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 Author Topic: ROUNDING NUMBERS: Which method do you use? SEE MANY METHODS  (Read 8739 times)
Moneo
Na_th_an

Posts: 1971

 « on: August 16, 2003, 09:12:01 PM »

In the last couple of days in the challenge regarding "useful programs", Oracle posted the following function to perform rounding to the nearest whole number:
Code:

DEF FNround# (m#) = SGN(m#) * INT(ABS(m#) + .5)

(I took the liberty of streamlining it for the general case.)

I recognized immediately that this was the most precise rounding logic that I had ever seen, because usng the ABS it rounds correctly without being burdened by the sign of the input number. Then, it restores the sign by using the SGN.

After testing Oracle's logic thoroughly, I realized that for at least the last 5 years, I have been rounding negative numbers incorrectly. :oops:

BTW: Ak00ma came up with the following enhancement of Oracle's logic, which handles numbers with implied decimal places:
Code:

DEF FNround# (m#, dec%) = SGN(m#) * INT(10^dec% * ABS(m#) + .5) / 10 ^ dec%

Without much ado, I'll list 3 erroneous rounding methods:
1) Using the CINT. This looks very simple when your numbers to be rounded are in the range of integer values. However, if you round .5 or -.5 you get zero for both. Who knows why, and what other inputs will also fail?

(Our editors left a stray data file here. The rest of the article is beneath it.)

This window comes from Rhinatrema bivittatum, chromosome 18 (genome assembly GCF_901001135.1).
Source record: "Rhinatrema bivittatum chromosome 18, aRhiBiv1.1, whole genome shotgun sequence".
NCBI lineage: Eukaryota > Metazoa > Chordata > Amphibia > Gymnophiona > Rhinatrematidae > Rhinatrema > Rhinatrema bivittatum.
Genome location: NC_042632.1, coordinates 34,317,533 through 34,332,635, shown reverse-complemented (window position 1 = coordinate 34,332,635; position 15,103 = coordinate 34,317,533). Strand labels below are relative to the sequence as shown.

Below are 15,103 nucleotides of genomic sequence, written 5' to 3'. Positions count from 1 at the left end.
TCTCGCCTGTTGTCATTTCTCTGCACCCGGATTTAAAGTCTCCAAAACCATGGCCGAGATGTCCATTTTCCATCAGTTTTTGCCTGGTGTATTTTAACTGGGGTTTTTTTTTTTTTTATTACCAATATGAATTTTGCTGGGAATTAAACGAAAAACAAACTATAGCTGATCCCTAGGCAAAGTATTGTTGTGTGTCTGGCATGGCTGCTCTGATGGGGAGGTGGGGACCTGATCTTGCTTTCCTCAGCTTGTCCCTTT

2) Testing the sign and rounding by +.5 or -.5 accordingly. This was my method, but testing shows that it doesn't always work for all negative inputs. The root of the problem is stated in the QB manual: "The INT returns the largest interger less than or equal to to the inputš. Less than/equal does not work the same for positive and negative numbers. Another Basic weirdness.

3) The cavalier method. Just do: INT(NUMB+.5) and hope for the best. Works great for positive numbers, but suffers from obvious problems on negative numbers, compounded by the above less than/equal weirdness.

SUMMARY: Don't take my word for it, do your own testing. You will certainly come to realize that Oracle's approach is the only correct way to round.
BTW: Tested the INT on a negative number in Visual Basic, and got the same error. INT(-123.4) gave -124. :rotfl:
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pr0gger
I hold this place together

Posts: 775

 « Reply #1 on: August 17, 2003, 12:34:08 AM »

Code:
RoundedInteger% = UnroundedSingle!

Works most of the time for me, but it has obvious limits.
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Moneo
Na_th_an

Posts: 1971

 « Reply #2 on: August 17, 2003, 01:05:12 AM »

PROGGER:
You're right, it works *most* of the time, and even handles negative numbers. I just tested it and it has the same problem as a CINT; that is, an input of .5 or -.5 returns a zero. It probably uses the same internal "Convert to INTeger" logic.

BTW: Many years ago I had all kinds of problems with CINT. I don't recall what the other problems were, other than the .5 bug, but I decided back then NEVER to use the CINT again.

I don't know what other "obvious limits " you're referring to.
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Neo
Na_th_an

Posts: 2150

 « Reply #3 on: August 18, 2003, 09:47:46 AM »